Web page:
For this test case, we moreover use a parallelization of the interface problem, as described in the following section.

5.5 Parallel resolution of the interface problem

The augmented interface problem (13) is a global problem involving the whole force network of the sample. Its structure is similar to the one of a linear elastic problem in quasi-static evolution. To solve efficiently this global problem, an iterative approach is an appealing alternative. Since matrix \(X_\ell \) is symmetric and definite positive, and since the data are distributed among the subdomains, the conjugate gradient algorithm is a suited choice.
Algorithm 5 proposes a detailed version of the augmented version of Algorithm 2 for one time step. This resolution involves two embedded domain decomposition methods:
  • global iterations of NSCDD approach,

  • parallel conjugate gradient on the augmented interface gluing problem.

The augmented interface problem cannot be solved with an incremental formulation as in the generic algorithm (Algorithm 1). The specific implementation of this parallel conjugate gradient for the granular interface problem on the LMGC90 platform is recalled in Algorithm 6 as an “Appendix”. The overall stages are standard ones and leads to message passing exchanges between subdomains for the distributed memory parallelization paradigm underlying the sample available substructuration. Note that the matrix-vector products at the subdomain level are performed with a linear system solving on each subdomain independently. The local solving of the linear systems of the form,
$$\begin{aligned} \widetilde{M}_{\ell ,E} x = b, \end{aligned}$$
are performed using the sparsity properties of matrix \(\widetilde{M}_{\ell ,E}\), with the MUMPS library [4].
This strategy is efficient from a computational cost point of view, as indicated in Table 1, and additional optimizations can be performed on the implementation of the parallel conjugate gradient (decentralized communications, preconditionning, etc.)
Table 1

CPU time; sample of 730 disks with rotating gravity and \(\mu =0.3\)


CPU (s)





EA3—\(\ell =0\)


EA3—\(\ell =10^6\)


6 Conclusions

Domain decomposition methods are usually very well suited to implementations on distributed memory architectures, since the data locality is ensured with the geometrical domain substructuring, and is mapped to the local memories of the different processors. Therefore, favorite message passing librairies such as MPI are useful for this kind of implementation. The OpenMP paradigm is more suited to shared memory parallelization, with minimal intrusivity in the parallelized code. Nevertheless, an organization with data locality such as domain decomposition usually exhibits better performances on this kind of architecture as well (though the efficient use of parallel architecture lead usually to a smaller number of processors than for the previous approach). Load balancing is an issue for each kind of parallelization strategies, and recent advances in this study are available, see [23] for instance. With the use of coarse space (or augmented algorithms), the parallel part of these algorithms are decreasing, due to the advent of a global coarse problem on the whole physical domain (though it may also be parallelized, as done in this article).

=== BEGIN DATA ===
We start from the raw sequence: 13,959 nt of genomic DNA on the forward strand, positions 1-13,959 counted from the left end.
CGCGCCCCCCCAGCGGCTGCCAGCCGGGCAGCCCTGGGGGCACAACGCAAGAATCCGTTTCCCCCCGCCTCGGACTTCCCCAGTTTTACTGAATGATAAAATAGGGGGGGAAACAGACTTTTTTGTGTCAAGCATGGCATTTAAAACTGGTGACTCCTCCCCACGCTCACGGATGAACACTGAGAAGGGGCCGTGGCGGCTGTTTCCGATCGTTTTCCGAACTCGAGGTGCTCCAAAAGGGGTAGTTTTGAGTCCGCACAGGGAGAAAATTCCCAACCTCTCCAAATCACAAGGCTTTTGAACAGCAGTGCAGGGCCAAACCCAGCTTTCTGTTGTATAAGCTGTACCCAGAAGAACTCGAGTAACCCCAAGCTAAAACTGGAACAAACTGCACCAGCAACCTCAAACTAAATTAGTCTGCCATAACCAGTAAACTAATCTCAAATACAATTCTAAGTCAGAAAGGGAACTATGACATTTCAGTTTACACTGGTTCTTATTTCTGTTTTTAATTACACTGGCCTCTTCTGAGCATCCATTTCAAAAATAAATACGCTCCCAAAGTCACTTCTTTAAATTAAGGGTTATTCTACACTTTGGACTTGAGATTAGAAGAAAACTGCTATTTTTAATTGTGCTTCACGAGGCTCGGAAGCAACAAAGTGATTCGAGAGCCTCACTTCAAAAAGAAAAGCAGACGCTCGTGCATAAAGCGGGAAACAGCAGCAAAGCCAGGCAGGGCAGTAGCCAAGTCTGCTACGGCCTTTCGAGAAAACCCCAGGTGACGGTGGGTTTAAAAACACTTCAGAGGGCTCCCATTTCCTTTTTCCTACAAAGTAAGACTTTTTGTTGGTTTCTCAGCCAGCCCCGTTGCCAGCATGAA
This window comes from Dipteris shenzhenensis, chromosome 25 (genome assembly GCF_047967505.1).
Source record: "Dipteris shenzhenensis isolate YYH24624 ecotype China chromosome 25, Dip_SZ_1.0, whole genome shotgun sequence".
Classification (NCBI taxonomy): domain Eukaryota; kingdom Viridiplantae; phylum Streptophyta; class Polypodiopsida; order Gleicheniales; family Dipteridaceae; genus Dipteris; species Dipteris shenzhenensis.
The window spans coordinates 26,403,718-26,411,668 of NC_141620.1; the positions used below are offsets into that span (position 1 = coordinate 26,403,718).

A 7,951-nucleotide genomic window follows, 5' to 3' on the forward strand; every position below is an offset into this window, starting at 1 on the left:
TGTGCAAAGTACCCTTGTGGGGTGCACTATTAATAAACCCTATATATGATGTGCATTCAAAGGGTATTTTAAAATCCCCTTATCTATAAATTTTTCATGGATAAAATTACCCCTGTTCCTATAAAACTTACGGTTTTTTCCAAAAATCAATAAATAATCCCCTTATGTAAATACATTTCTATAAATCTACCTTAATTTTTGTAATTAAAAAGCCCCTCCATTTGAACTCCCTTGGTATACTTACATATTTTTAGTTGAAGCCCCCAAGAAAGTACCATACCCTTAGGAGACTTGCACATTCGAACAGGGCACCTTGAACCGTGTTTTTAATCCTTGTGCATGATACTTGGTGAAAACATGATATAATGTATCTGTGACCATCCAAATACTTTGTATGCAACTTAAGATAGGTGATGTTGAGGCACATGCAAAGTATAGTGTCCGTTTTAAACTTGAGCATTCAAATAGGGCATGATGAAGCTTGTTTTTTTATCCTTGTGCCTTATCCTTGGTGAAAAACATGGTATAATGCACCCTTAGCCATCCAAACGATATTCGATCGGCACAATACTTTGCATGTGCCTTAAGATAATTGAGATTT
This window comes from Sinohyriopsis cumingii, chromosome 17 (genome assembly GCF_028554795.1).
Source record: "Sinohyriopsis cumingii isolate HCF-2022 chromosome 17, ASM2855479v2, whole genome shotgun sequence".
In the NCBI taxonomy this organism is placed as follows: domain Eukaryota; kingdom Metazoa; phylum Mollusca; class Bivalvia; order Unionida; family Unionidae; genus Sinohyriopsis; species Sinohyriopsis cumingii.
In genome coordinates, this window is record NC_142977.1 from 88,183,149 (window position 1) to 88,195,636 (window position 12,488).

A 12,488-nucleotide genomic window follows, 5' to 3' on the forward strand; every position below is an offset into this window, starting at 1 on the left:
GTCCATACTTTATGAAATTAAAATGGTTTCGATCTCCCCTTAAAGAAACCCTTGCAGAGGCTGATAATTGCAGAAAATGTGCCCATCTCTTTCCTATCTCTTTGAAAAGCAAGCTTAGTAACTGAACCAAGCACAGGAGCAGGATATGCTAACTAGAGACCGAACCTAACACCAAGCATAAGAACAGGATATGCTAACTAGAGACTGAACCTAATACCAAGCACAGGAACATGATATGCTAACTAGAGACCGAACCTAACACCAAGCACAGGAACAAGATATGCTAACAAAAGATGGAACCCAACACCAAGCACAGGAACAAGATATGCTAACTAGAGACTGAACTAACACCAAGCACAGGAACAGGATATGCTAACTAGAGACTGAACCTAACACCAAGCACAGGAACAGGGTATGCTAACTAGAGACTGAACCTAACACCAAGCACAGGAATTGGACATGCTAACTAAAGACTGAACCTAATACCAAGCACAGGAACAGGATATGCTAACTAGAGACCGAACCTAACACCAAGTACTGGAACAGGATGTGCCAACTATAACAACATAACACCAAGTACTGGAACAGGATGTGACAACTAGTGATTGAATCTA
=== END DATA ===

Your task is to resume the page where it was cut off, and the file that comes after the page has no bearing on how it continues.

This first attempt to enrich a domain decomposition strategy coupled with the contact dynamics underlines the difficulty to improve the convergence of a nonsmooth solver with an enriched linear predictor. Indeed the convergence rate should be significantly increased for compensating for the cost of the solution of the augmented interface problem. Such a goal cannot be reached with a complete resolution at all the scales and at each time step as proved in Sect. 4.1. With the present approach, the gain is not in the scalability performance that the algorithm enrichment may produce, but on the possibility to add a dedicated computational strategy based on a multiscale sequential strategy (using the coarse problem as a macroscopic scale): the incomplete resolution strategy. This strategy leads to admissible solutions if the contact network is stable enough to limit the interpenetration errors. This topic remains an open question for dynamic flow problems, specially if the granular medium is confined, restricting the contact releases.

The present approach has first to be tested on large-scale 3D examples with several subdomains as presented in [24]. But the main improvement concerns the correction of the interpenetration during the process. The velocity formulation of the unilateral contact law used in the standard NSCD approach [20] leads to local interpenetrations which may be large if we use an averaged criterion and they are not corrected in the following time steps because no elastic restoring force is introduced. Without changing the contact law we propose to investigate the enrichment of the linear numerical step with an elastic contribution. Such an approach joins the conclusions in [1] for a related investigation.


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Copyright information

© Springer International Publishing Switzerland 2014

Authors and Affiliations

  • Vincent Visseq
    • 1
  • Pierre Alart
    • 2
    • 3
    Email author
  • David Dureisseix
    • 4
  1. 1.Department of Computer Science (DIKU)University of CopenhagenCopenhagenDenmark
  2. 2.Laboratoire de Mécanique et Génie Civil (LMGC), CNRS UMR 5508Université Montpellier 2Montpellier Cedex 5France
  3. 3.Laboratoire de Micromécanique et d’Intégrité des Structures (MIST), IRSN, CNRSUniversité Montpellier 2Montpellier Cedex 5France
  4. 4.Laboratoire de Mécanique des Contacts et des Structures (LaMCoS), INSA-Lyon, CNRS UMR 5259Université de LyonVilleurbanneFrance